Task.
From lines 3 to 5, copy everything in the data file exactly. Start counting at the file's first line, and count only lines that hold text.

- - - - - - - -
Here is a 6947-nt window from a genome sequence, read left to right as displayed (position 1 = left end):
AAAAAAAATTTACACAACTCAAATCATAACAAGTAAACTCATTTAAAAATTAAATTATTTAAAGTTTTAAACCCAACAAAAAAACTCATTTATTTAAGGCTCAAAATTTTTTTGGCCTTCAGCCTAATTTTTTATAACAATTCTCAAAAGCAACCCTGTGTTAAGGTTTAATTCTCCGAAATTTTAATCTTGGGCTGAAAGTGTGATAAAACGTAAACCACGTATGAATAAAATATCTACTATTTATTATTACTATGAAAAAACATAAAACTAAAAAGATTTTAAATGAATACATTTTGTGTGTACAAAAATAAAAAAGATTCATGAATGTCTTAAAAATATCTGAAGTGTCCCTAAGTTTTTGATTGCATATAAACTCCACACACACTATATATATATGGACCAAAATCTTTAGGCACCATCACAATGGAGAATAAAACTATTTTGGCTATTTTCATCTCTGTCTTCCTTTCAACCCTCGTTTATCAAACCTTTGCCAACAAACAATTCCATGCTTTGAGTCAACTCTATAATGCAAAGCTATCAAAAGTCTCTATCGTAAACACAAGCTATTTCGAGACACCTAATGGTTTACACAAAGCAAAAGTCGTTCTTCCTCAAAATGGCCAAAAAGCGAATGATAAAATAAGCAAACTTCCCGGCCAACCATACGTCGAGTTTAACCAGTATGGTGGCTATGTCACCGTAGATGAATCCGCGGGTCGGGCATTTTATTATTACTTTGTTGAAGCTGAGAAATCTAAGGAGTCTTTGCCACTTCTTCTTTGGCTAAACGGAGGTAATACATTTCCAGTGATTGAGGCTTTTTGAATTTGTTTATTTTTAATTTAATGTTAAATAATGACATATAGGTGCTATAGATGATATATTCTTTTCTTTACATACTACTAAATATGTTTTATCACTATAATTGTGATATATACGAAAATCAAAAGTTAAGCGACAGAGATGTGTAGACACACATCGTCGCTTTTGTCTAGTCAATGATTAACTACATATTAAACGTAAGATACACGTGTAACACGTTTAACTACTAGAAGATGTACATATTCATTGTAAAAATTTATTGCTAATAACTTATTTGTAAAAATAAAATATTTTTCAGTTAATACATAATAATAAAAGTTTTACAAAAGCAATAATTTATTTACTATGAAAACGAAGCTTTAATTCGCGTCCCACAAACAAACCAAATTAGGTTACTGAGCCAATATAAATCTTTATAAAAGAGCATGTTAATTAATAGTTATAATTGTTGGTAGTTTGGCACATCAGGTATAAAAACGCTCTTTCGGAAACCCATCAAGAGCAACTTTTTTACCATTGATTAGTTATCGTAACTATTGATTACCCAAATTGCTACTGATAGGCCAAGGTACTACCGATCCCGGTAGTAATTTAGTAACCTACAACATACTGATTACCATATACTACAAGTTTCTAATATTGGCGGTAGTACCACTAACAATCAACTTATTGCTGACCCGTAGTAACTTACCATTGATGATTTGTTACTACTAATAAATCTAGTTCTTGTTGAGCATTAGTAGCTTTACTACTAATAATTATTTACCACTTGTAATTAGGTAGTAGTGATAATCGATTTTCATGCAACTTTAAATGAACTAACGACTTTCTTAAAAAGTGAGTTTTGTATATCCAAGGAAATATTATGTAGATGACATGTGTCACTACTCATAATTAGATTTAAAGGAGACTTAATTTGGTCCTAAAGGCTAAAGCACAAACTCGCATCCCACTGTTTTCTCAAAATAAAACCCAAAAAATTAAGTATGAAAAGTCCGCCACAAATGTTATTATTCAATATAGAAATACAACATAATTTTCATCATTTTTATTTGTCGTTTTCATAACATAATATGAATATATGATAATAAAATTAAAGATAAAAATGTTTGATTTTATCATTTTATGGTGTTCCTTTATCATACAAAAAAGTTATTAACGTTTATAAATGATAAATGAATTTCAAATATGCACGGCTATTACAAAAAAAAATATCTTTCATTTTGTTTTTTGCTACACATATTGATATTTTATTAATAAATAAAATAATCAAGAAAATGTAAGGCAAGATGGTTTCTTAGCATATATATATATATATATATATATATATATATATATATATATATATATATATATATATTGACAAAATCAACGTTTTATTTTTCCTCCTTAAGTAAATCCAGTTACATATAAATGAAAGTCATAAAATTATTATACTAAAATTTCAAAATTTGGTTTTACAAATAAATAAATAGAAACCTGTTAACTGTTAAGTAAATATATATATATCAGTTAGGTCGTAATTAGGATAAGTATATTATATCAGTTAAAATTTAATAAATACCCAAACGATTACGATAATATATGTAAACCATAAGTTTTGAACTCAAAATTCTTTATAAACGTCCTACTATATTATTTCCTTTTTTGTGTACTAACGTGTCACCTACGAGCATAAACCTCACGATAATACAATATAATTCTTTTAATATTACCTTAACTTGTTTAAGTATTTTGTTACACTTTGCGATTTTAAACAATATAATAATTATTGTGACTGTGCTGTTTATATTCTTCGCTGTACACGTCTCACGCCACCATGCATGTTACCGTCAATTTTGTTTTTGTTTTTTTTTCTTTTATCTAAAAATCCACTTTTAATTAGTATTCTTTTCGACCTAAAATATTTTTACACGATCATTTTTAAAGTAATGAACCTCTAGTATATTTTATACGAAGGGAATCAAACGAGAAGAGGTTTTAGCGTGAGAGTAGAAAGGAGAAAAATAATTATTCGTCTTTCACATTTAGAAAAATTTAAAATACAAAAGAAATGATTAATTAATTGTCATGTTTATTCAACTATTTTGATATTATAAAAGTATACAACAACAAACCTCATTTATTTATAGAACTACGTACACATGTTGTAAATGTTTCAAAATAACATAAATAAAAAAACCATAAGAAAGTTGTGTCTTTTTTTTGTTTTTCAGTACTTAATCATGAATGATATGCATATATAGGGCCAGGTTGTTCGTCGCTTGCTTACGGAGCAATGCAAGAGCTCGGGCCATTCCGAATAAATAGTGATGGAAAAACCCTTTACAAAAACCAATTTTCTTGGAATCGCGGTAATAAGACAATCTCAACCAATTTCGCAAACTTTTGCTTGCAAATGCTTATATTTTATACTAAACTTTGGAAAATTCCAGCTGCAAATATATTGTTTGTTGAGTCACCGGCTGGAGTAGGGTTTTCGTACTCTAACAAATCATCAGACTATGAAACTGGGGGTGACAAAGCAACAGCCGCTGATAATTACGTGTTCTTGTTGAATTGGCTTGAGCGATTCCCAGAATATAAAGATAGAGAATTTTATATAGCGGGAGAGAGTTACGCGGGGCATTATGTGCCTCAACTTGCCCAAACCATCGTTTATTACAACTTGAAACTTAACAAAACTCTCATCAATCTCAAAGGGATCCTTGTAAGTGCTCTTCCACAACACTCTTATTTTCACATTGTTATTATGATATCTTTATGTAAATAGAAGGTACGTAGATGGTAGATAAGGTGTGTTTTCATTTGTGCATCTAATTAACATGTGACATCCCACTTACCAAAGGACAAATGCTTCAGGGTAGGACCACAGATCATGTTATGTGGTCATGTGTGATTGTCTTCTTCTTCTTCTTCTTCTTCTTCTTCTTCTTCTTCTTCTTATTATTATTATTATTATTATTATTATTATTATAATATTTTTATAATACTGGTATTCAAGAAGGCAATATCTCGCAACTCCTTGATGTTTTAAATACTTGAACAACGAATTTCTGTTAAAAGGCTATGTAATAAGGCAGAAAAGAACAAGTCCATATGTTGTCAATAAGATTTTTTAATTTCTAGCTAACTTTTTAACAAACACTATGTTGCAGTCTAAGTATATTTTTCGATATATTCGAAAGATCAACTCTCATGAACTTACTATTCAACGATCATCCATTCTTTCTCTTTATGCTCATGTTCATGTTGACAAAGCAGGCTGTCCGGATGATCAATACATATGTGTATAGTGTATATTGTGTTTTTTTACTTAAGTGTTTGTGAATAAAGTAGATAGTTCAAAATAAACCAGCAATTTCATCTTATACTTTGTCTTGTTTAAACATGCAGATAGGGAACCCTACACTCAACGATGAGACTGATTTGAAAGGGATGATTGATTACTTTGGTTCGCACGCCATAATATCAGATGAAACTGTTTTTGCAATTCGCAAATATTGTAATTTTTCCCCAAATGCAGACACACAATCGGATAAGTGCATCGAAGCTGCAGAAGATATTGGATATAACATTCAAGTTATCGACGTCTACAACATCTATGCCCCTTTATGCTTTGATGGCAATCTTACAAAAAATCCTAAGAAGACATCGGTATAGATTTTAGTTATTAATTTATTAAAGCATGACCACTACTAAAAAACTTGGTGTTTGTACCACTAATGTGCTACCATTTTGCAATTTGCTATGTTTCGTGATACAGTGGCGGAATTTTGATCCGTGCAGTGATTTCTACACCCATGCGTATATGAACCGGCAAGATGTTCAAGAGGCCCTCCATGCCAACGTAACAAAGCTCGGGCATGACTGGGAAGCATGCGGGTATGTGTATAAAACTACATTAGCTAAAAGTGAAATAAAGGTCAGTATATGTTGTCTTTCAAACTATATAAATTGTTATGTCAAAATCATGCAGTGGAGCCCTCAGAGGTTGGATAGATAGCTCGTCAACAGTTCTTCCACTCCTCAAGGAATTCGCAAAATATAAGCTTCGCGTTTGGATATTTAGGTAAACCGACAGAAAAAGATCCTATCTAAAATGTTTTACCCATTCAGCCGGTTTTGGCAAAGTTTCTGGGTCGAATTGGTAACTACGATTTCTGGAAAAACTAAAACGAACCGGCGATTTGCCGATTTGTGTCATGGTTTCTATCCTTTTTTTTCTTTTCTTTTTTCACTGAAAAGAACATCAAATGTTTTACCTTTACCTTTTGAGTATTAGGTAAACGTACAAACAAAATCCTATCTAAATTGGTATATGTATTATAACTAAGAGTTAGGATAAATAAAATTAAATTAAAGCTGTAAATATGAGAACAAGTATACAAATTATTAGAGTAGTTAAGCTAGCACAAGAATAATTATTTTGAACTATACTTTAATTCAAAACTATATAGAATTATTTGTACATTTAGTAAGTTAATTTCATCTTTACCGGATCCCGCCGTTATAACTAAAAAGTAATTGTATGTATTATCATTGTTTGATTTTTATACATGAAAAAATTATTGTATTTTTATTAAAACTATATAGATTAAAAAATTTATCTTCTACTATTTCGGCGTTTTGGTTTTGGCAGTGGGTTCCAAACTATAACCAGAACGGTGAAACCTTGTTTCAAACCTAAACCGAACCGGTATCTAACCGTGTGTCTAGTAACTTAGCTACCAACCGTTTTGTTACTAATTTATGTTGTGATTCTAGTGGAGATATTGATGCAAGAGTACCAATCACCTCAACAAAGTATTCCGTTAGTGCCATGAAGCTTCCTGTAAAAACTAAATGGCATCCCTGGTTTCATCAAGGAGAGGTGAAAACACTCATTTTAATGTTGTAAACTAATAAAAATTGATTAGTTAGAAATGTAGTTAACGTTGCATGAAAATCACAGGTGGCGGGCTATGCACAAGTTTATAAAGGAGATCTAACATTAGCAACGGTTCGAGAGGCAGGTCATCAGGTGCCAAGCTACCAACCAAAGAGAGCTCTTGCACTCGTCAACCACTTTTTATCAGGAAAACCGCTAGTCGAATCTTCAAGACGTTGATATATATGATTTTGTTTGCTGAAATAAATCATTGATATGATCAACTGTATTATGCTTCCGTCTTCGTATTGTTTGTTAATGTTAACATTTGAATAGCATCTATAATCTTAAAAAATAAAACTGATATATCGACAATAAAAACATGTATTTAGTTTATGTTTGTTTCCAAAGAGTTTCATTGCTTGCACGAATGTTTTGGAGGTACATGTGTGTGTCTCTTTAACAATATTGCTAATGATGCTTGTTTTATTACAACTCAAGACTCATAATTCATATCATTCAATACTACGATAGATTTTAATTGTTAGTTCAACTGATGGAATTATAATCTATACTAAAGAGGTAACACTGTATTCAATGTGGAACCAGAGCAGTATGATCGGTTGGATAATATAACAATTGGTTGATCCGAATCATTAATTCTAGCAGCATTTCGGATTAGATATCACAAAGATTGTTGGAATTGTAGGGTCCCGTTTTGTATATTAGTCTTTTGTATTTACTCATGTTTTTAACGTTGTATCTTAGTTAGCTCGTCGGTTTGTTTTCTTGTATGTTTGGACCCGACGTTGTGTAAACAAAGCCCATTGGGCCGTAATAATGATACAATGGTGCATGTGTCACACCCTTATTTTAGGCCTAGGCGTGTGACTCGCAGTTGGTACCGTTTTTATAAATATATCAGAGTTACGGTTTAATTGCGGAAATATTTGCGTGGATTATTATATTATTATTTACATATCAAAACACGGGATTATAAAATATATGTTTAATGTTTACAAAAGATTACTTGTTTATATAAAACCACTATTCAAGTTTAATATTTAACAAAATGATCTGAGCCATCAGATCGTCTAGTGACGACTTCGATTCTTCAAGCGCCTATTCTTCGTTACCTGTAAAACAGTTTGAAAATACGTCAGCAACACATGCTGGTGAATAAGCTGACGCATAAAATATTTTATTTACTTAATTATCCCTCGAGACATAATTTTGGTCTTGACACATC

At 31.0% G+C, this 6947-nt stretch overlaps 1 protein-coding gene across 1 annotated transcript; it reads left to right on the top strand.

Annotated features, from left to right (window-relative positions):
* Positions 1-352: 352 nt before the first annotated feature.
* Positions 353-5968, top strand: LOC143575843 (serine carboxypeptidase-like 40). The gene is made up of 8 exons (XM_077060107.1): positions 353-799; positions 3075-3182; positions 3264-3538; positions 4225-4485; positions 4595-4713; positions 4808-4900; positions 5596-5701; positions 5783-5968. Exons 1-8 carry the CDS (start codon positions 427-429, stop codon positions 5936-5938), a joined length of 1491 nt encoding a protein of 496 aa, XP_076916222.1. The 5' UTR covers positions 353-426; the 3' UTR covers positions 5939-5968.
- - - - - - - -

At 31.0% G+C, this 6947-nt stretch overlaps 1 protein-coding gene across 1 annotated transcript; it reads left to right on the top strand.

Annotated features, from left to right (window-relative positions):
* Positions 1-352: 352 nt before the first annotated feature.